Here’s how it will work. The administration is seeking authority for an independent commission to make decisions on reimbursing providers of services through the Medicare program. Currently, a similar commission recommends reimbursement rates, but Congress approves them. This will allow the federal government to use the power of the purse to force doctors to change the way they practice medicine. There will be fewer CAT scans, fewer MRI scans, fewer blood tests, and fewer operations, for the simple reason that Medicare will quit paying for procedures it considers questionable. Those who trust the government to make such determinations should remember: The rule-makers in Washington — far removed from doctors and patients — will be under constant pressure to keep spending down.
Medicaid (for the poor) could be used to pressure health-care providers in the same way as Medicare (for the elderly and disabled). But what about private health plans? Under Obamacare, everyone who does not get health insurance through his employer will be required to obtain it through a health-insurance exchange. Small businesses and (in the House bill) large businesses will be able to send their employees to the exchange. No one knows how many people we’re talking about, but 100 million or more is not out of the question.
As currently envisioned, private health plans and at least one public plan would compete. The plans would be free to set their own premiums but would have to charge all enrollees the same price, regardless of their health status. Because some plans will attract a greater percentage of sick enrollees than others, a government administrator will have the power to “tax” plans with healthier enrollees in order to subsidize plans with sicker enrollees, through a process called risk adjustment. And it is through this process that the government will have enormous power to control what is done for the sick.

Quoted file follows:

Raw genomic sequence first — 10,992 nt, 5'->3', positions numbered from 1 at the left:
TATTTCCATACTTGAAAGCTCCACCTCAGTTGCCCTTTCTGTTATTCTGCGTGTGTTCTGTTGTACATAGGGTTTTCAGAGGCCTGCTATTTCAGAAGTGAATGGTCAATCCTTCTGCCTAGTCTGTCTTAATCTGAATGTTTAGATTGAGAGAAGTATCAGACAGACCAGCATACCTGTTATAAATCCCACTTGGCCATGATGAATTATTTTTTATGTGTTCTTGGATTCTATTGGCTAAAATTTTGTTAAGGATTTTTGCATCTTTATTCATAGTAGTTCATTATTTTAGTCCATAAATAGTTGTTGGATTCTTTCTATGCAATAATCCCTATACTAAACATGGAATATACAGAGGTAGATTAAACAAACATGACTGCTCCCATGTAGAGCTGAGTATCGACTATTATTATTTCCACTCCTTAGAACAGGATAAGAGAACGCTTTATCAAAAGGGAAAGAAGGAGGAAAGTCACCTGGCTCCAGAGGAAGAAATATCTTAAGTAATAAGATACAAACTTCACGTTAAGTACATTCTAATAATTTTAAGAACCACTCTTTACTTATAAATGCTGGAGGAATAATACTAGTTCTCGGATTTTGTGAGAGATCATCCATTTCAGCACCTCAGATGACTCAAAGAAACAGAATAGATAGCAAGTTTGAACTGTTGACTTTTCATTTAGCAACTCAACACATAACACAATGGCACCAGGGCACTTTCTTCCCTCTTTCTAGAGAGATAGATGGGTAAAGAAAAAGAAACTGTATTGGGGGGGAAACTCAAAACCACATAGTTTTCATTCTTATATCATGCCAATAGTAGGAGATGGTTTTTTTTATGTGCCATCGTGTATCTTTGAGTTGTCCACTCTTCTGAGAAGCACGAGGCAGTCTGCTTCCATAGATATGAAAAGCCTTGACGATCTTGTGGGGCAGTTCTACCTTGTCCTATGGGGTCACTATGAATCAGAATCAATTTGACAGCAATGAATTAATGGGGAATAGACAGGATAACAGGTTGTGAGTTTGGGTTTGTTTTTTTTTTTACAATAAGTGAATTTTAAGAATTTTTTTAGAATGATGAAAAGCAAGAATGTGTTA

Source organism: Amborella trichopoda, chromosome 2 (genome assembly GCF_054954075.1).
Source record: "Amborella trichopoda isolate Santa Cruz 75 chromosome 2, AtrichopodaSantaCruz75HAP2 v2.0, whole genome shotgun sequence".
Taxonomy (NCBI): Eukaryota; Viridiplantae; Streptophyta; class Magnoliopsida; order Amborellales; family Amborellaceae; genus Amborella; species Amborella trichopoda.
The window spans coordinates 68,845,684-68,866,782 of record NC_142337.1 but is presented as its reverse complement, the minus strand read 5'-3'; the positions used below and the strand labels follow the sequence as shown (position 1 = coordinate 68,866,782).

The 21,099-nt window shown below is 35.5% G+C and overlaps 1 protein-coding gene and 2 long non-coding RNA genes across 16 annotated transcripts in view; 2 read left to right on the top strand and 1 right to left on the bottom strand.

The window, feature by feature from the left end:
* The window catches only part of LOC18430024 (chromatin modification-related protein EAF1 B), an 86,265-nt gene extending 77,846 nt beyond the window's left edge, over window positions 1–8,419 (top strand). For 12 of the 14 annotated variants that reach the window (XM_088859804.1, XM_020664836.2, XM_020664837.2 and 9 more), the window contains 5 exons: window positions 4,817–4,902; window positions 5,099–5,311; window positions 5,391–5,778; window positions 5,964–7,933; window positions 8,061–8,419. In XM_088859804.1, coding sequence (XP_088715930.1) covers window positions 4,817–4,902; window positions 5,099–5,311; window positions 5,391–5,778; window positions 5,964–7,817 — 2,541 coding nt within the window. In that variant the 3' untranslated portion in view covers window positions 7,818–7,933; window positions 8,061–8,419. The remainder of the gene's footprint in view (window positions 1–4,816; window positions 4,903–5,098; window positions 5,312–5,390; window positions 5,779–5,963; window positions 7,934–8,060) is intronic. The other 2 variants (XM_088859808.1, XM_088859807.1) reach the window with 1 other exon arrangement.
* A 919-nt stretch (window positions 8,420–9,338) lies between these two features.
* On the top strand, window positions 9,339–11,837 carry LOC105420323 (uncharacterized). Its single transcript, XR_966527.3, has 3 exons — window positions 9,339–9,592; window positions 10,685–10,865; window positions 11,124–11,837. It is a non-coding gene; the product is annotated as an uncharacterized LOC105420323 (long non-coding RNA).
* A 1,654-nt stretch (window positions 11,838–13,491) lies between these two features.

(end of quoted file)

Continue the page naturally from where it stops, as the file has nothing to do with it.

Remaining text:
Suppose a plan attracts an above-average number of people whose doctors say they need hip replacements. The company asks the government risk adjuster for a subsidy to cover the cost. The risk adjuster may decide these hip replacements constitute “unnecessary care” or “futile care” and deny the request. In this way, the risk adjuster will effectively force doctors to deny people care.
The risk adjuster will be aided by a national health board, which will do “comparative effectiveness” analyses. If the health board decides that a hip replacement is “unnecessary” or “futile,” it will offer cover for the risk adjuster to deny payment and for insurers to deny care.
Former senator Tom Daschle spelled out the idea behind a health board in his book Critical: What We Can Do about the Health-Care Crisis, which in many ways is the blueprint for all the congressional versions of Obamacare. According to Daschle, the model to follow is Britain’s NICE (National Institute for Health and Clinical Excellence), which currently recommends against any treatment that costs more than about $45,000 to save a year of life. Because of NICE, British cancer patients are denied access to drugs that are routinely available in the U.S. and on the European continent, and thousands die prematurely.
It is impossible to predict the consequences of Obamacare in fine detail, but on one point all should agree: The burden of proof is on the Obama administration to demonstrate how it can reduce health-care spending without denying care.
– Mr. Goodman is the president and Kellye Wright Fellow of the National Center for Policy Analysis.